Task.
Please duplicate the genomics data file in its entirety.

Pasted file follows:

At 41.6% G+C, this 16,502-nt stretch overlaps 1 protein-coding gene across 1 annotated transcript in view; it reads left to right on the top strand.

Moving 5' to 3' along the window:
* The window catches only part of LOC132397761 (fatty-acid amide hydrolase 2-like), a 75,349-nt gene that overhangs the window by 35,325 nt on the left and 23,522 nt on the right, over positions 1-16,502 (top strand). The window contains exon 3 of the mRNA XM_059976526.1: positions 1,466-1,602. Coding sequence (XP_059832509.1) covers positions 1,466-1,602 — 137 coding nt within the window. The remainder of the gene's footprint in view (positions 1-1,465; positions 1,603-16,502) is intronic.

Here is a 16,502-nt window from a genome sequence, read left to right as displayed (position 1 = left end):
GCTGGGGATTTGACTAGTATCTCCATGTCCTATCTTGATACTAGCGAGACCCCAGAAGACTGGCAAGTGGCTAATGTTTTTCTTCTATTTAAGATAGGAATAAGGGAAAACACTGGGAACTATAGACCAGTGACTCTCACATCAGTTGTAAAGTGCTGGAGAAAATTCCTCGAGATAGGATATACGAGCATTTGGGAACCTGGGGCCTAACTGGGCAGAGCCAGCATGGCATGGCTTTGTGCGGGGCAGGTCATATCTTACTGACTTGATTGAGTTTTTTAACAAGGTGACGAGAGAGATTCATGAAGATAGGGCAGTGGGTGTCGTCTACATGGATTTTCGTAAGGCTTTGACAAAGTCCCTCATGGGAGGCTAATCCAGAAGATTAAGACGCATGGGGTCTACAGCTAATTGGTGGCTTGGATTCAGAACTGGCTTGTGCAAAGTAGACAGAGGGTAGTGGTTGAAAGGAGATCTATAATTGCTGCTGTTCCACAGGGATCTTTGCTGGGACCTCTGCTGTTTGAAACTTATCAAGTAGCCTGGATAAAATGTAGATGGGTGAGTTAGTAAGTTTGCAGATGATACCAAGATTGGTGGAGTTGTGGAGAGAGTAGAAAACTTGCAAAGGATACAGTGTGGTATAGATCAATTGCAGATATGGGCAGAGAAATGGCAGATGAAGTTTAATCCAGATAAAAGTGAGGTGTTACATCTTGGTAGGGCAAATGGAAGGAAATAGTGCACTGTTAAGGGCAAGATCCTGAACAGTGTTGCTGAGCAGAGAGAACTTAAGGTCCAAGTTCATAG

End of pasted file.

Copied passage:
At 41.6% G+C, this 16,502-nt stretch overlaps 1 protein-coding gene across 1 annotated transcript in view; it reads left to right on the top strand.

Moving 5' to 3' along the window:
* The window catches only part of LOC132397761 (fatty-acid amide hydrolase 2-like), a 75,349-nt gene that overhangs the window by 35,325 nt on the left and 23,522 nt on the right, over positions 1-16,502 (top strand). The window contains exon 3 of the mRNA XM_059976526.1: positions 1,466-1,602. Coding sequence (XP_059832509.1) covers positions 1,466-1,602 — 137 coding nt within the window. The remainder of the gene's footprint in view (positions 1-1,465; positions 1,603-16,502) is intronic.

Here is a 16,502-nt window from a genome sequence, read left to right as displayed (position 1 = left end):
GCTGGGGATTTGACTAGTATCTCCATGTCCTATCTTGATACTAGCGAGACCCCAGAAGACTGGCAAGTGGCTAATGTTTTTCTTCTATTTAAGATAGGAATAAGGGAAAACACTGGGAACTATAGACCAGTGACTCTCACATCAGTTGTAAAGTGCTGGAGAAAATTCCTCGAGATAGGATATACGAGCATTTGGGAACCTGGGGCCTAACTGGGCAGAGCCAGCATGGCATGGCTTTGTGCGGGGCAGGTCATATCTTACTGACTTGATTGAGTTTTTTAACAAGGTGACGAGAGAGATTCATGAAGATAGGGCAGTGGGTGTCGTCTACATGGATTTTCGTAAGGCTTTGACAAAGTCCCTCATGGGAGGCTAATCCAGAAGATTAAGACGCATGGGGTCTACAGCTAATTGGTGGCTTGGATTCAGAACTGGCTTGTGCAAAGTAGACAGAGGGTAGTGGTTGAAAGGAGATCTATAATTGCTGCTGTTCCACAGGGATCTTTGCTGGGACCTCTGCTGTTTGAAACTTATCAAGTAGCCTGGATAAAATGTAGATGGGTGAGTTAGTAAGTTTGCAGATGATACCAAGATTGGTGGAGTTGTGGAGAGAGTAGAAAACTTGCAAAGGATACAGTGTGGTATAGATCAATTGCAGATATGGGCAGAGAAATGGCAGATGAAGTTTAATCCAGATAAAAGTGAGGTGTTACATCTTGGTAGGGCAAATGGAAGGAAATAGTGCACTGTTAAGGGCAAGATCCTGAACAGTGTTGCTGAGCAGAGAGAACTTAAGGTCCAAGTTCATAG